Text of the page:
Philips Fidelio X2HR review

My old Sennheiser HD598 headphones are beginning to fall apart, so I started looking for some new headphones to replace them. While I'm not really an audiophile, I listen to a lot of music every day, mostly electronic, so I want something that sounds good and that I can wear for several hours. This is my search criteria:

  • Natural sound profile: I want my headphones to alter the sound as little as possible, I want to hear the music as it was intended by the artist
  • Open-back, because they sound better and have a better soundstage
  • Over-ear and comfortable to wear, because I wear them almost all day
  • Good build quality
  • Analog with a standard TRS connector
  • No amp required to use them (recommended is ok, but required is a big no for me)
  • Up to 250€

While on the hunt for a new pair of headphones, I stumbled upon a really good offer for the Philips Fidelio X2HR so I decided to give them a try, just to make a review. This is NOT a sposored review.


I know, I'm kinda late to the party since this model has been out since 2017, but right now they can be purchased for a fraction of their launch price, between 100 and 150€, and at this price, they deliver some really good value.


Inside the box we can find the headphones themselves, a 3 meters long detachable 3.5mm braided cable, and a 3.5mm to 6.35mm adapter so you can connect them to your DAC or amp (which is not required by the way).

Box contents

At the bottom of the box, there's a booklet with some marketing material. This is a waste of paper in my opinion because by the time I get to read it, I've already bought them; it is good for a laugh though, because apparently Philips considers 40kHz to be treble. Technically correct is the best kind of correct.


The included cable feels sturdy in the hand, but the lack of strain relief on the side that connects to the headphones is inexcusable. At least it's a standard cable and can be cheaply replaced if it breaks. Looking at you, Sennheiser.

Braided cable

The headphones themselves are incredibly well built for this price range: the outer structure and the mesh on the sides are made of metal and feel very solid, the ear cups are made of plastic but they don't feel cheap or squeak.

Headphones (side view)

The band on top is made of real leather, which someone may not like, while the hammock thing in the middle that rests on your head is made of a synthetic fabric.

Headphones (top view)

The 2 pads on the side are made of a synthetic velvety material with memory foam inside. They have a strong chemical smell when you take them out of the box, but it goes away after a few days of use and it turns into a nice "new car" smell.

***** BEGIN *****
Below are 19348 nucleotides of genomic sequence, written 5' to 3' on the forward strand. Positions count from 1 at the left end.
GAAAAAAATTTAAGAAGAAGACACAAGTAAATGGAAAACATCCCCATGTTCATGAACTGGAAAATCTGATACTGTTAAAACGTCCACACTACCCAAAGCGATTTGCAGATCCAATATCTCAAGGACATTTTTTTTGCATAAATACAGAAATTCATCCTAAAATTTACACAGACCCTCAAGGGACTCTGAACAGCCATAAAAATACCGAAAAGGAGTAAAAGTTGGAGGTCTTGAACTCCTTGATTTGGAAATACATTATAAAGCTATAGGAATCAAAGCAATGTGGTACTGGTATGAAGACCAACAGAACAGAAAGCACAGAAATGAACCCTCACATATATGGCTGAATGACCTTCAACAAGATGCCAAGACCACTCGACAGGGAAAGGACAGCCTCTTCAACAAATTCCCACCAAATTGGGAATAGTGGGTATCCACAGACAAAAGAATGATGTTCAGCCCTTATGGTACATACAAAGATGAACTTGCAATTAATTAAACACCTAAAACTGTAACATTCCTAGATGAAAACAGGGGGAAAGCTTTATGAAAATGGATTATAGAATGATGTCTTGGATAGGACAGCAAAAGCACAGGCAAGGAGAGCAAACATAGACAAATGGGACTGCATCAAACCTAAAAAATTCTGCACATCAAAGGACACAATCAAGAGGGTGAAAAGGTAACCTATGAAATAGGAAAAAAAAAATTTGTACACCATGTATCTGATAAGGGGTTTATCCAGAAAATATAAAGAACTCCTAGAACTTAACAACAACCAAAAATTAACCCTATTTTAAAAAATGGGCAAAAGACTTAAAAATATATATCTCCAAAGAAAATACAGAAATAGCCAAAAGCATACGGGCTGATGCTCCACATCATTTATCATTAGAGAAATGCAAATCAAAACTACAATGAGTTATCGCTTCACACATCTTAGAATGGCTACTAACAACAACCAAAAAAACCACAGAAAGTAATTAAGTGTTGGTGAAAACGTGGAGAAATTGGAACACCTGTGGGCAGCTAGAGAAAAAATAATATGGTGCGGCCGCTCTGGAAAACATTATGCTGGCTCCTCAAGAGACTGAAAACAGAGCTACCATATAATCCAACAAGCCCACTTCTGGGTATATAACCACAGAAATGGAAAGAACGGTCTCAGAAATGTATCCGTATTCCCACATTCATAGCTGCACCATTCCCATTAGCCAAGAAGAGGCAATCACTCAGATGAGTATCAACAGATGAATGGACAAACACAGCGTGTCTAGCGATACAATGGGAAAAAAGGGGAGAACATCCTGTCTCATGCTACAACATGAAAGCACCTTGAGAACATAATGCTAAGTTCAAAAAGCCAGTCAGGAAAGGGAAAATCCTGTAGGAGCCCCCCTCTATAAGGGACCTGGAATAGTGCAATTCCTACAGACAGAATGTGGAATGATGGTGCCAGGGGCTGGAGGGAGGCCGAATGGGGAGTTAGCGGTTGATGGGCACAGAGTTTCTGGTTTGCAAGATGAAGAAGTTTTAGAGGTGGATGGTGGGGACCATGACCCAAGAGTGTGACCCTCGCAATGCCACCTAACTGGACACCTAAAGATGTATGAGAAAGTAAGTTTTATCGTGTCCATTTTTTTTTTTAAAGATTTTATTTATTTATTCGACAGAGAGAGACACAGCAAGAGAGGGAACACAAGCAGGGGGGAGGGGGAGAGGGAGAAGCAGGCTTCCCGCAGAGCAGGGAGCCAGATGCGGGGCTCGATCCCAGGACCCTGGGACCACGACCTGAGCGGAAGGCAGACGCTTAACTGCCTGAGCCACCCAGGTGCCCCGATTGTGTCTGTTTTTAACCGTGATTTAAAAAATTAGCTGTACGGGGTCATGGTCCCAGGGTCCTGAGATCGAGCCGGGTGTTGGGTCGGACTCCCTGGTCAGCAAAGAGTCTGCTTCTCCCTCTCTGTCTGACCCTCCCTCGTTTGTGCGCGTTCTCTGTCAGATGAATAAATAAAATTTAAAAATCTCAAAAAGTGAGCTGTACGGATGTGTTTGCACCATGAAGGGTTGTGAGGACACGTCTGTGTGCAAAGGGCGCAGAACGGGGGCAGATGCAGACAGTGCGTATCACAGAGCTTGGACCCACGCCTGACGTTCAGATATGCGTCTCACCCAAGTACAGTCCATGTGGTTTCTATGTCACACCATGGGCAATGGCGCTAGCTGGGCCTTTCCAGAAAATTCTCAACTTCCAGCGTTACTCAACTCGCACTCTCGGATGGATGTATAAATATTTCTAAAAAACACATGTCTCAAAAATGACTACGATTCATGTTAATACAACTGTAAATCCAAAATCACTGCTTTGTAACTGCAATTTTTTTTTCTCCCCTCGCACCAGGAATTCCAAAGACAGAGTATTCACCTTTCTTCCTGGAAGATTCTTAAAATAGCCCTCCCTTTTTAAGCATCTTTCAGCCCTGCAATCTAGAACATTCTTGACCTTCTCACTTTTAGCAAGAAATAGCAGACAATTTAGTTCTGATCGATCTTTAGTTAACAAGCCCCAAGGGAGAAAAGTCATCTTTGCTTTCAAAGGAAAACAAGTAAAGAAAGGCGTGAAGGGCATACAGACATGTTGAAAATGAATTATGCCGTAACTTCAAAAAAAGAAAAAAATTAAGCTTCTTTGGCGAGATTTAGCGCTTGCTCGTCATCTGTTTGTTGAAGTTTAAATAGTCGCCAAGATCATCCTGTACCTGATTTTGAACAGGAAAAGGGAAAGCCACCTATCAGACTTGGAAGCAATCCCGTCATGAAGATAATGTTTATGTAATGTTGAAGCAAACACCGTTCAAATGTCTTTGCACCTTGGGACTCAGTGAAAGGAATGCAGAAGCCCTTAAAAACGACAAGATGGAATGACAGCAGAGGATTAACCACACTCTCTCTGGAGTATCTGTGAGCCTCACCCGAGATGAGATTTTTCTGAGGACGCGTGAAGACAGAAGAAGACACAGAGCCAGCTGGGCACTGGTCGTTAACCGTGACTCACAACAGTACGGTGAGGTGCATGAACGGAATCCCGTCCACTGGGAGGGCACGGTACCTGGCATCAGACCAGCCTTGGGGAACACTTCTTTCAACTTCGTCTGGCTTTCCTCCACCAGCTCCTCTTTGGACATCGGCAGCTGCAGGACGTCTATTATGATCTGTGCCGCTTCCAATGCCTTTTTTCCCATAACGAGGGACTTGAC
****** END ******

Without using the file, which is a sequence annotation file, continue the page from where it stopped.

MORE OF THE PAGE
Headphones (inner view)

Tech specs

The official specs of these headphones are these:

  • Frequency response: 5-40000 Hz
  • Impedance: 30 Ohm
  • Total harmonic distortion: <0.1%
  • Dynamic 50mm neodymium drivers

I don't have the necessary equipment to verify these, but if you're interested in a more in-depth, technical review, check out's rewiew of these headphones.


These headphones are very comfortable and I can wear them for hours without problems. The weight is approximately 400 grams, but they don't feel heavy at all. The height adjusts automatically thanks to that hammock thing (although I have a feeling that it might lose its springiness over time and then you'll have a big problem), and they don't put too much clamping force on the sides.

Temperature-wise, they're slightly on the warm side, but not enough to be a problem unless you live in a very hot environment. One thing that might cause problems to some people though are the fairly large (and round) ear cups: if your head has the wrong shape, you may not be able to get a proper seal around your ears and this will impact the sound quality as well as comfort.

How they sound

For the price, these headphones sound really good, and their sound profile is somewhat similar to the Sennheiser that I use every day.

The bass is good, especially for open-back headphones: it has some punch to it, it's clear and doesn't interfere with the rest of the sound. The mids are very flat, with no audible distortion at any frequency, but I can't help but feel that they're somewhat lacking in volume; there's also a noticeable dip in the 9-11kHz range that is much more pronounced compared to other headphones, and this makes the high-mid-low-treble area sound a bit muffled. It can be improved a lot if your sound card has an EQ function though. The alleged 5-40000 Hz frequency response is obviously marketing BS, a more honest rating would be 30-16000 Hz in my opinion, or maybe I'm just getting old.

The soundstage is exceptional: it's wide, nothing sounds like it's in your face or in your head, and you can tell where every sound comes from, which makes these headphones pretty good for gaming as well.

I should also point out that, being open-back, these headphones have almost zero isolation: you can hear everything that's going on outside, and people around you will be able to hear what you're listening to, so you can't really use them in public or in a noisy environment.


At their current price, the Philips Fidelio X2HR offer terrific value, really good sound, great build quality and good comfort.

I won't be keeping these headphones since they're so similar to the ones I already have, but I highly recommend these headphones if you can get them at around 100-120€, especially to people who are trying to get into good headphones and don't want to spend a fortune, since this price range is pretty close to the point of diminishing returns.

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